Background: Prolonged thrombocytopenia after hematopoietic stem cell transplant is a relatively common complication associated with intricate mechanisms including impaired thrombopoiesis and increased platelet turnover. Platelet recovery is particularly delayed after umbilical cord blood transplant (UCBT). Romiplostim is a thrombopoietin receptor agonist that is FDA approved for the treatment of chronic ITP. Although an increasing number of studies recently show promising results on the use of romiplostim in chemotherapy induced thrombocytopenia, the effect of romiplostim on platelet recovery in patients with persistent thrombocytopenia after UCBT remains unknown.

Objectives: The primary objective of the study was to determine the maximum tolerated dose (MTD) of romiplostim in patients who failed to achieve platelet recovery by day +28 after UCBT. Secondary objectives were to determine if romiplostim influences the speed of platelet recovery, decreases the risk of thrombocytopenia related complications or affects the incidence of bone marrow (BM) fibrosis or relapse.

Methods:This was a single center dose escalation trial of weekly romiplostim in patients >18 years who failed to achieve an untransfused platelet count (PLT) of 20 x 109/L by day +28 after myeloablative (MA) or nonmyeloablative (NMA) UCBT. A total of 21 patients were enrolled from April 2015 to December 2018. One patient withdrew and was replaced so 20 patients are included in the analysis. Romiplostim was administered at the assigned dose as 6 weekly injections beginning by day +42 post UCBT with an end date by day +100. Four dose levels (4, 6, 8, and 10 mcg/kg/dose) were evaluated. There was no intra-patient dose escalation. The MTD of romiplostim was determined by the Continual Reassessment Method, with a goal to identify a dose level which corresponds to the desired toxicity rate of £ 20%. Toxicities of interest included thrombosis, PLT>400x109/L and any grade 4-5 adverse event (AE) attributed to romiplostim. The comparison group were historical controls selected from our prospectively collected database based on age, gender, underlying disease, conditioning intensity and transplant type (1:1 matching).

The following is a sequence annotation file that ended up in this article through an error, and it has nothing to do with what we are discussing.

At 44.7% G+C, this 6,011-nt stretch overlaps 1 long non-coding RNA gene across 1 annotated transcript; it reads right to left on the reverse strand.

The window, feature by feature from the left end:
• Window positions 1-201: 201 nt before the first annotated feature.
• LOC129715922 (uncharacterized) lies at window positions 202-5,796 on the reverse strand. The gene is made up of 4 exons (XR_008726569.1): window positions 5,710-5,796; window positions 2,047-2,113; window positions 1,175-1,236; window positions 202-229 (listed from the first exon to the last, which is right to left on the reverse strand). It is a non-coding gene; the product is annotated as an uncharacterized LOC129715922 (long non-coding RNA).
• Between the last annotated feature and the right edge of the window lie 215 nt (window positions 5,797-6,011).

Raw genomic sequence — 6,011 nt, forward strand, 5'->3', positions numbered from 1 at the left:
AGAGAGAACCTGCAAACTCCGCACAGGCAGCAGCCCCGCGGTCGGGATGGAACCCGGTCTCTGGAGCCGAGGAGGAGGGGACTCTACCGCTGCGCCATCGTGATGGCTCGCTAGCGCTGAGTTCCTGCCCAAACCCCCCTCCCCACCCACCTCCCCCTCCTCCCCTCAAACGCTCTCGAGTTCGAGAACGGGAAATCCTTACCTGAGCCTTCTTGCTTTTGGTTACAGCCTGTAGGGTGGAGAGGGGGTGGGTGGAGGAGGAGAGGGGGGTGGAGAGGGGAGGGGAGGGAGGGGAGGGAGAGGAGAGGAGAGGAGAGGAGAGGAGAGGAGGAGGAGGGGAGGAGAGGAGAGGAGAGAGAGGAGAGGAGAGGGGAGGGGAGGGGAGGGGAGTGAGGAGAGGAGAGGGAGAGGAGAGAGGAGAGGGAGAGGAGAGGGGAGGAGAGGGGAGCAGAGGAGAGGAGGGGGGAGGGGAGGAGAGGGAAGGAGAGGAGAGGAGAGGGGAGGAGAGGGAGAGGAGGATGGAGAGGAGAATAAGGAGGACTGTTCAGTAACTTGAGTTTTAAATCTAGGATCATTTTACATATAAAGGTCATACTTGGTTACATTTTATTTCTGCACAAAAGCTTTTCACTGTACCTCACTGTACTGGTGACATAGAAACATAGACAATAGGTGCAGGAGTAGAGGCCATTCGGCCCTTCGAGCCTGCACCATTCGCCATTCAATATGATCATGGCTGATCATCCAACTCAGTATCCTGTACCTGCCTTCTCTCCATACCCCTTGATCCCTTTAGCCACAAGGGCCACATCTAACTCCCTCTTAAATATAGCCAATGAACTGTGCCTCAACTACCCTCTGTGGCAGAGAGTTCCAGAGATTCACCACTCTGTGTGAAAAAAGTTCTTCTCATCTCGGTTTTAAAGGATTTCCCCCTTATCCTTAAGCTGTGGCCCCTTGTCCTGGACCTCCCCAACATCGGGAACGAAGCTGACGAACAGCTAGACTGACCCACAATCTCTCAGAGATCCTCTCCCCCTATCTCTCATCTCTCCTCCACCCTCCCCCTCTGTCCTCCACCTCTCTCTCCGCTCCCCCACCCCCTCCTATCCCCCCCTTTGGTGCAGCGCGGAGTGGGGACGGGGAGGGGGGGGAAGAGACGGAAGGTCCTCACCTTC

Results: Median (range) age of the patients was 59.5 (18-68) years and 60% were female. Ten patients had AML, 5 ALL, 3 MDS, 1 NHL and 1 MM. Of those, 11 received NMA double UCBT, 7 MA single UCBT and 2 received NMA single UCBT. Two patients received 4 mcg/kg/dose, two 6 mcg/kg/dose, four 8 mcg/kg/dose and the remaining 12 received 10 mcg/kg/dose. Only 5 patients completed the full 6 doses of treatment. Of the 15 patients who received less than 6 doses, 12 were due to a PLT>100×109/L, 2 due to PLT>400×109/L, and 1 was due to physician choice after the subject developed right upper extremity edema (without thrombosis). As shown in figure 1, 100% of romiplostim treated patients achieved platelet engraftment to 20 x 10^9/L at a median of 45 days post UCBT compared to 85% of controls who achieved platelet engraftment at a median of 49 days (p=0.07). Similarly, 90% of romiplostim treated patients achieved platelet engraftment to 50 x 10^9/L at a median of 48 days compared to 70% of historical controls who achieved platelet engraftment at a median of 52 days (p=0.04).

The most common AEs were insomnia (30%), arthralgia (25%), myalgia (20%), headache (20%), dizziness and abdominal pain (15%). Only three patients experienced serious AEs requiring discontinuation of the drug: two had a PLT>400x109 /L (without complications) and one developed right upper extremity edema. Bleeding episodes improved with the use of the drug as well as need of transfusions (patients vs controls, p<0.05). All dose levels appear to be effective with overall low toxicity. Therefore, the MTD of romiplostim was 10mcg/kg/dose.

All study patients were evaluated for BM fibrosis and relapse at regular intervals. There were no BM findings suggestive of increased fibrosis or relapse by day +100, and peripheral blood morphology was normal (no significant dacryocytosis, normal platelet morphology).

Conclusion:Our study showed that romiplostim was well tolerated and accelerates platelet engraftment in patients undergoing UCBT, with the MTD being 10mcg/kg/dose. These results indicate that romiplostim is safe and potentially effective therapy to improve platelet recovery after UCBT. Further studies in larger numbers of patients are needed to confirm these observations.


Wagner:BlueRock: Research Funding; Rocket Pharmaceuticals: Consultancy; Novartis: Research Funding; Magenta: Consultancy, Research Funding; Gadeta: Membership on an entity's Board of Directors or advisory committees. Brunstein:Gamida: Research Funding; Magenta: Research Funding; Astex: Research Funding. Bejanyan:Kiadis Pharma: Other: advisory board. Smith:Amgen: Research Funding; Jazz Pharmaceuticals: Research Funding.

OffLabel Disclosure:

Romiplostim (Nplate) is an FDA approved drug for chronic ITP. In this study (phase I trial) we aimed to evaluate the safety and effectiveness of romiplostim on platelet recovery following UCBT.

Author notes


Asterisk with author names denotes non-ASH members.

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